Investment guru Warren Buffett has loaded up on airline stocks, but savvy investors can now climb aboard the same flight to profit at a reduced rate thanks to a recently industry slump.
“The Berkshire Hathaway (BRK.A) (BRK.B) chief was a longtime airline bear, complaining in shareholder letters about “kamikaze pricing” and repenting for a past investment in US Airways stock, even though it made money for Berkshire," Barron’s reported.
"In November, however, securities filings showed that Berkshire slashed its stake in Wal-Mart Stores (WMT) and added positions in American Airlines Group (AAL), Delta Air Lines (DAL) and United Continental Holdings (UAL). Buffett later told CNBC that Berkshire has also bought shares of Southwest Airlines (LUV),” Barron’s reported.
“That’s a sign the airline industry had finally addressed structural problems that Buffett called out for years,” the report explained.
“One reason, surely, is the collapse in the number of major U.S. air carriers from seven in 2000 to four in 2015, which Barron’s detailed in a cover story (“Airline Stocks Could Soar Up to 50%”)," Barron's explained.
"The global financial crisis spurred airlines to rework their union contracts, shore up pensions, bring down operating costs and add passenger fees for everything short of sneezing. A plunge in jet fuel’s price was a boon. Most important, airlines have suppressed the urge to blow out capacity now that profits are plump. That means they are likely to avert a price war, and keep capital spending under control,” Barron’s reported.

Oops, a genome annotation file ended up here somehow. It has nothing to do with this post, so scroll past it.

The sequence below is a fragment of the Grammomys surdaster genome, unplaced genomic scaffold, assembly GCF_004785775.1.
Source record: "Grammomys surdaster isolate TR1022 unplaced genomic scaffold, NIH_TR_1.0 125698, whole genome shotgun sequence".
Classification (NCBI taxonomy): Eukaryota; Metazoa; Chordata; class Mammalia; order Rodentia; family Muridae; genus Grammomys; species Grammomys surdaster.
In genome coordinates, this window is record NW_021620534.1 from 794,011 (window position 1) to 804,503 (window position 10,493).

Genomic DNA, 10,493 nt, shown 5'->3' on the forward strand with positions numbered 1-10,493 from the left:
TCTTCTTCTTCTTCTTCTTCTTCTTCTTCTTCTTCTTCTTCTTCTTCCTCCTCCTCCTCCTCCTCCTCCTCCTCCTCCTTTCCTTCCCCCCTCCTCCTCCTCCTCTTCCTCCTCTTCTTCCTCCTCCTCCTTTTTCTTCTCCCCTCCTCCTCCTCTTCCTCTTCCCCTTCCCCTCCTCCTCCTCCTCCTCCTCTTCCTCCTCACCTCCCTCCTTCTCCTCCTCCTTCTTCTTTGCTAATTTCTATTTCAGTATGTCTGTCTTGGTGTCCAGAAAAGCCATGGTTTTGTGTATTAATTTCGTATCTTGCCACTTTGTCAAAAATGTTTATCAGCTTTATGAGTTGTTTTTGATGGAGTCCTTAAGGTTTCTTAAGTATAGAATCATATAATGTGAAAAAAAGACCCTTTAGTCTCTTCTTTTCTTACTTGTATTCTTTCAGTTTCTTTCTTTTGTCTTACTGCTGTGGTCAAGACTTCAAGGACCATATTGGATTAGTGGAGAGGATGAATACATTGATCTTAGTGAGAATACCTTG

To be sure, there are other signs that the airline industry just may be emerging from a turbulent period.
United Continental Holdings Inc., the longtime laggard of the U.S. airline industry, just passed American Airlines Group Inc. in an important yardstick: market value, Bloomberg reported.
Investors betting on United’s turnaround strategy have pushed the carrier’s market capitalization to $22.9 billion at the close Thursday, nosing ahead of American’s for the first time since the spring of 2014.
To be sure, the total value of American far exceeds United’s when accounting for debt as well stock. American’s enterprise value, as the measure is known, is about $41 billion to United’s $29 billion, according to data compiled by Bloomberg.
Meanwhile, Berkshire could get a $29 billion boost to its book value under tax-rate cuts advocated by Trump, according to Barclays Plc.
“We would view this magnitude of increase as favorable for Berkshire shares since it is generally valued on price to book value,” Barclays analysts led by Jay Gelb said in a note to investors.
The prospect of lower taxes is also helping. Gelb’s analysis covered a net deferred tax liability of about $50.4 billion at the end of 2015, a figure that includes potential costs if Buffett sells investments that gained in value, Bloomberg reported.
(Newsmax wire services contributed to this report).
© 2023 Newsmax Finance. All rights reserved.